City Living

Case Study: Innovations to green smart cities from Copenhagen to Lima


In 1996, the late architect and theorist Christopher Alexander – muse to the revered producer Brian Eno – addressed a conference room of computer programmers and proposed a future “in which computers play a fundamental role in making the world – and above all the built structure of the world – alive, humane, ecologically profound, and with a deep living structure.”


Deeply inspired by nature, Christopher spent much of his practice thinking about how to evoke belonging and wellbeing – senses he felt were critical to human happiness – in his work.1 To him, there was no contradiction with technology; in fact, he saw programming as the “natural genetic infrastructure of a living world,” and programmers as having critical knowledge and skills to help make better buildings, cities and spaces available for everyone.

A decade later, tech giants IBM and Cisco proposed the concept of ‘smart cities’ to address urban issues. In their vision of the smart city, sensors, analytics and computational networks would be used to make cities – the hubs of the future – more efficient and effective. But while living in cities may be the more environmentally efficient way to house millions of people, as Christopher pointed out in his speech, computational technology is simply a tool. So how could embedding technology in cities help us manage the climate crisis, rather than simply encoding existing inequalities, or distracting from structural problems? How could it be used to create the “alive, humane, ecologically profound” world he describes?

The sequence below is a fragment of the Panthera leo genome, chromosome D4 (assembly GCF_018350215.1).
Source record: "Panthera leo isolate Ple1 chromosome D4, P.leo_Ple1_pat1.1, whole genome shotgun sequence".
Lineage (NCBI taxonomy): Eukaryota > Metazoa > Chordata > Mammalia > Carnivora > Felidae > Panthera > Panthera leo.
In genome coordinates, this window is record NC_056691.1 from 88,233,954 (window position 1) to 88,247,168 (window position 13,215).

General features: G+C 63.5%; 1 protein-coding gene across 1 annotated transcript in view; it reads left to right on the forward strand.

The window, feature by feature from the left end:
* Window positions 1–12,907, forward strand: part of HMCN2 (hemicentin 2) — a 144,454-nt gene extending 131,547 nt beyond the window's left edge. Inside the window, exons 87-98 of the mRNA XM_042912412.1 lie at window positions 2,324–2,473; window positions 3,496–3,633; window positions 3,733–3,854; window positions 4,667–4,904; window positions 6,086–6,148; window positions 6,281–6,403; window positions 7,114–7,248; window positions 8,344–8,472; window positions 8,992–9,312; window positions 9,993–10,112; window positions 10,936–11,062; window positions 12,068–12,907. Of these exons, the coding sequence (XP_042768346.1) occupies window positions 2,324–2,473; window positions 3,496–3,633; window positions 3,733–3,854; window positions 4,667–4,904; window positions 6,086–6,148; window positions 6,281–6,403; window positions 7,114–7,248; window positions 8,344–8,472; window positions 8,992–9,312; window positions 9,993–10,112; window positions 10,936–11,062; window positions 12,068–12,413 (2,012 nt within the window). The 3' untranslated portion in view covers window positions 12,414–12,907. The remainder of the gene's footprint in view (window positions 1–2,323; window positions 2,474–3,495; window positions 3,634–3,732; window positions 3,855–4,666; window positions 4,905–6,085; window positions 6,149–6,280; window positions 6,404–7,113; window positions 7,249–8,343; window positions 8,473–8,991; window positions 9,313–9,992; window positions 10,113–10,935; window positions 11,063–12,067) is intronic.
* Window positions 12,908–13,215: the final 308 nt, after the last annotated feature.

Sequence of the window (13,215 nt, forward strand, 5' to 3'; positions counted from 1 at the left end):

According to Christopher Alexander in his essay ‘A city is not a tree’ (1965), natural cities should have a more ‘complex’ structure including many overlapping elements – like the semi-lattice (left) rather than the criticised tree structure (right). He noted that ‘more important is the fact that the semi-lattice is potentially a much more complex and subtle structure than a tree”(page 5). Source: Alexander, C. (1965). A city is not a tree. Archit. Forum, 122(1), 58–62.

Taking a systems approach to electricity in Copenhagen, Denmark